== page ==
December was a difficult month for most hedge funds based on the hedge fund letters we’ve seen so far. Looking more broadly, the hedge fund industry as a whole had some much worse months in 2018. The Eurekahedge Hedge Fund Index was “only” down 1.31%, which beat the MSCI AC World Index’s 7.61% decline during the month.
Equities took the plunge in December
Equity-focused hedge funds were the hardest-hit by far in December as it ended up being the worst month of a bad year for global equities. Equities sold off around the globe due to the Fed’s less-than-dovish commentary, according to Eurekahedge.
U.S. stock indices were the worst-hit in December as the S&P 500 tumbled 9.18% while the Dow Jones Industrial Average slumped 8.66%. Those performances were bad enough to make December the worst month for both indices. Eurekahedge also noted that it was the Dow's worst December since the Great Depression.
Asian stocks also continued to slump last month even though U.S. President Donald Trump and Chinese President Xi Jinping agreed to delay their next round of tariffs. Brexit continued to weigh on European stocks.
Hedge funds feel the crunch
Because of the weakness in global equities, long/ short equities hedge funds recorded $18 billion in performance-based losses and $3.5 billion in redemptions in December. Investor redemptions from equity-focused hedge funds reached $18.3 billion for the full year. Unsurprisingly, equity funds were the worst-performing strategy in 2018 with a 6.27% decline.
Performance-based losses for the whole hedge fund industry totaled $11.3 billion in December, so other hedge fund strategies partially offset the losses contributed by long/ short equity funds. However, the industry as a whole felt the pain of investor redemptions, which amounted to $12.2 billion in outflows last month.
Eurekahedge expects December's performance-based losses to widen as January goes on and more data comes in. In fact, the publication expects December's losses to end up being comparable to what was recorded in February and October.
As of December, the global hedge fund industry had about $2.226 trillion in assets under management, representing a 4.5% decline in 2018, Eurekahedge reports. The publication adds that 2018 ended up being the worst year for the hedge fund industry since the Global Financial Crisis.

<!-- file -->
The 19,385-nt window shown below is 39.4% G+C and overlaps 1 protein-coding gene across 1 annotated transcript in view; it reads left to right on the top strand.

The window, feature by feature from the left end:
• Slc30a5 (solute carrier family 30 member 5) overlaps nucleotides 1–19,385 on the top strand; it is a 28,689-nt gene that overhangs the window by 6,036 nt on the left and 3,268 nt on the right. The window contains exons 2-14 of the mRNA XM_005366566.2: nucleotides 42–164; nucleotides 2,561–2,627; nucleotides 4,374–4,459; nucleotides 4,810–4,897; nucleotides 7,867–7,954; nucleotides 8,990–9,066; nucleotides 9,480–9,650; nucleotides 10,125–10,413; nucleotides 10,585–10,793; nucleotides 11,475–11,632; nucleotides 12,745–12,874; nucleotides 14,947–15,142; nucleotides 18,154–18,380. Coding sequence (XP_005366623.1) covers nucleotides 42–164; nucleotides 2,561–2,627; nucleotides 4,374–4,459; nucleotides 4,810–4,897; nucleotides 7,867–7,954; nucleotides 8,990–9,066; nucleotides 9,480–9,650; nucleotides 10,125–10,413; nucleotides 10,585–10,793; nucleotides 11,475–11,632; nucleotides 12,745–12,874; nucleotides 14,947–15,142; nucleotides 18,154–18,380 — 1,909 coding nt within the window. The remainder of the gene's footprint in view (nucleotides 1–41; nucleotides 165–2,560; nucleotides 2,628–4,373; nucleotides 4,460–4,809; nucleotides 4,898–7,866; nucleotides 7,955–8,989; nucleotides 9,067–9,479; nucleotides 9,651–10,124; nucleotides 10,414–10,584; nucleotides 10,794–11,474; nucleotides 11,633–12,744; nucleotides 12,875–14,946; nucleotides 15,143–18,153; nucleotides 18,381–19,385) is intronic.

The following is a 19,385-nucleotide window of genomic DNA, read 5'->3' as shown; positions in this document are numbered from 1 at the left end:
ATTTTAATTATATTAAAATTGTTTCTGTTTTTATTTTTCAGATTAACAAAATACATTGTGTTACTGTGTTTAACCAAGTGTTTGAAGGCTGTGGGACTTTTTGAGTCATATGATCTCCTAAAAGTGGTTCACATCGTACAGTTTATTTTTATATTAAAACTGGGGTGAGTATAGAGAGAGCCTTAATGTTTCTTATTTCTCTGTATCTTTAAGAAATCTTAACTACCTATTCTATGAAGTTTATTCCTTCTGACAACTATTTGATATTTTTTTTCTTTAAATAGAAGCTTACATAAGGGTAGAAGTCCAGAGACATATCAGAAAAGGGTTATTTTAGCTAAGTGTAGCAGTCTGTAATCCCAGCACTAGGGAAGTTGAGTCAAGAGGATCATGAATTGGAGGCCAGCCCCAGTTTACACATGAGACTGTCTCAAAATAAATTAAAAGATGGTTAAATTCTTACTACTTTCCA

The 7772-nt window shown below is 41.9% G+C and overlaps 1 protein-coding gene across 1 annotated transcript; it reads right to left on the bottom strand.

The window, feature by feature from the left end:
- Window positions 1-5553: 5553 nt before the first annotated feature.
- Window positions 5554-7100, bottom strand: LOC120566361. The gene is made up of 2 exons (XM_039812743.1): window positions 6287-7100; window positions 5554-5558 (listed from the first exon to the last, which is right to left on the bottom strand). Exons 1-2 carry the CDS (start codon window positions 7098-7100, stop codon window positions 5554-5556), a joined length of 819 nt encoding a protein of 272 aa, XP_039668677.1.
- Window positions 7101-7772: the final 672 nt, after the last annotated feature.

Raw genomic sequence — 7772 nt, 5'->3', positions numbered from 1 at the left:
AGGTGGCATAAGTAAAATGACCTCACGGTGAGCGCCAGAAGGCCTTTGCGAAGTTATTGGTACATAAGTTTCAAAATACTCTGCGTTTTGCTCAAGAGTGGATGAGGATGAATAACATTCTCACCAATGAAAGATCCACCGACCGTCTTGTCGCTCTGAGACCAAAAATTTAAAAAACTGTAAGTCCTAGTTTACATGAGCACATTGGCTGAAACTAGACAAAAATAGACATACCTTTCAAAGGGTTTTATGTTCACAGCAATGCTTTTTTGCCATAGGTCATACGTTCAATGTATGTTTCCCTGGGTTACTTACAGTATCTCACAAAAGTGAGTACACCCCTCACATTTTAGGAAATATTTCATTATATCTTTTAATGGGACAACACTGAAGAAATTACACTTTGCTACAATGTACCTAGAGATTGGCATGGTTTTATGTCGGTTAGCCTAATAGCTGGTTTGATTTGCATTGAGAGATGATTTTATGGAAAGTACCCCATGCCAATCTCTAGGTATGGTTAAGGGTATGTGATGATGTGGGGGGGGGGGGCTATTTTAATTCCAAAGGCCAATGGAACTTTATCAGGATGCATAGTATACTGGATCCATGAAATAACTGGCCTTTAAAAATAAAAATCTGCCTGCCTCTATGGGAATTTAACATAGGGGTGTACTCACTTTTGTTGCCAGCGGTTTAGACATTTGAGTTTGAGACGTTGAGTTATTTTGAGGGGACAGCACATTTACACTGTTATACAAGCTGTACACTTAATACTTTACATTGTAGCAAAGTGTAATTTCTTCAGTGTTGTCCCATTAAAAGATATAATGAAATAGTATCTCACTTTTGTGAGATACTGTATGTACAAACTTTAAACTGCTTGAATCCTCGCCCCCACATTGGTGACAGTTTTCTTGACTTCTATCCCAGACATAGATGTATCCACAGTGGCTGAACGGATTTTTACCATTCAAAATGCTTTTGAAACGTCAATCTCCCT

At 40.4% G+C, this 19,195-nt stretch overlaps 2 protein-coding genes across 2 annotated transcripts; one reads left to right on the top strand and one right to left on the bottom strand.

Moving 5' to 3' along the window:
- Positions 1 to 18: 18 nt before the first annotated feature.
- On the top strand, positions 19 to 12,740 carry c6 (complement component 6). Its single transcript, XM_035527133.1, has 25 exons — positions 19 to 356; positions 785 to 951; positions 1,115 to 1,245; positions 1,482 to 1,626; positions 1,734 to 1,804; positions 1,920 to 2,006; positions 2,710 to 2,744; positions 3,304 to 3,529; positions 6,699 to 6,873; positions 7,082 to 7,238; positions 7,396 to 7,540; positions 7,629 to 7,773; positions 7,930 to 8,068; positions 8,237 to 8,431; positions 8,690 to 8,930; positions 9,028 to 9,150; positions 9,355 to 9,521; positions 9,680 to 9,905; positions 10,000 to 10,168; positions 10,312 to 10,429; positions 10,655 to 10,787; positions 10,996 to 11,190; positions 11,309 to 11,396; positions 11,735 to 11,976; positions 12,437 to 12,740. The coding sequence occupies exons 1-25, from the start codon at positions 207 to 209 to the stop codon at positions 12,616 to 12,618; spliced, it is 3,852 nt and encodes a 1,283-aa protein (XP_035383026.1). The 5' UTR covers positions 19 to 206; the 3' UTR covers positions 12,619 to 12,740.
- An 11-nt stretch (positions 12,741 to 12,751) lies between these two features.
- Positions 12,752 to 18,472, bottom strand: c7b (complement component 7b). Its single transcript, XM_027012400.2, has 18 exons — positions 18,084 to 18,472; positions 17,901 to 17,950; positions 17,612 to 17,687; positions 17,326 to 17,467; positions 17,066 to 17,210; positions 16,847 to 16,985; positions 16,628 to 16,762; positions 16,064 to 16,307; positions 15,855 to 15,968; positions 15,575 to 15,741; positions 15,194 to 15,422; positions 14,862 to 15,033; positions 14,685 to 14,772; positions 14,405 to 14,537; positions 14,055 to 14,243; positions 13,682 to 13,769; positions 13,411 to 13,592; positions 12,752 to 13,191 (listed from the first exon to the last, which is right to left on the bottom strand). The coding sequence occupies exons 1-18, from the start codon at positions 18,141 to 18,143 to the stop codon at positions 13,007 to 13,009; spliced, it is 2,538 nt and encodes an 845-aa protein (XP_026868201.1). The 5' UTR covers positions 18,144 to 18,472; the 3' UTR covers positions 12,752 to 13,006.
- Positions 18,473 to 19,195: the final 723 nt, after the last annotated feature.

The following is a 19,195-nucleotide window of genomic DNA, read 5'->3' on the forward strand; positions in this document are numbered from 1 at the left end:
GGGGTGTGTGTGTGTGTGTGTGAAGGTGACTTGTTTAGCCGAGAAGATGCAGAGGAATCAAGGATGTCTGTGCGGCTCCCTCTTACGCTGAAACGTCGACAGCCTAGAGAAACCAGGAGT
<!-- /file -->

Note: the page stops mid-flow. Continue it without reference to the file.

In all of 2018, the Eurekahedge Hedge Fund Index was down 3.85%, but it still came out significantly ahead of the MSCI AC World Index, which fell 10.18% during the year. The global hedge fund industry racked up a massive $58.9 billion in performance-based losses and $51.6 billion in investor redemptions. In 2017, hedge funds added $221.9 billion to their assets through performance-driven gains and investor inflows.
The best and the worst
Eurekahedge added that only 38.4% of the hedge fund managers it tracks eked out a positive return in December. Interestingly, about 8.6% of the mangers the publication tracks managed to pull off double-digit returns for 2018 despite the extreme volatility which swept global financial markets.
North American hedge fund managers were down 3.21% for December, but Japan funds did even worse than that with a 3.79% decline. However, they did better than the Nikkei 225 and the TOPIX, which were down 10.33% and 10.4%, respectively, in December.
North American fund managers were down 2.87% for all of 2018, mostly due to October and December, which wiped out their gains from earlier in the year. Latin American managers were in the green with a 7.66% return on the back of strong equity performance in the region.
Most hedge fund strategies spent 2018 in the red
In December, the only hedge fund strategies that were in the green were arbitrage, CTA/ managed futures and macro. The worst-performing strategy was event-driven, which managed a weaker performance than long/ short equities funds in December with declines of 2.85% and 2.61%, respectively.
For all of 2018, distressed debt was by far the best-performing strategy, and arbitrage was the only other hedge fund strategy in the green for the year.
This article first appeared on ValueWalk Premium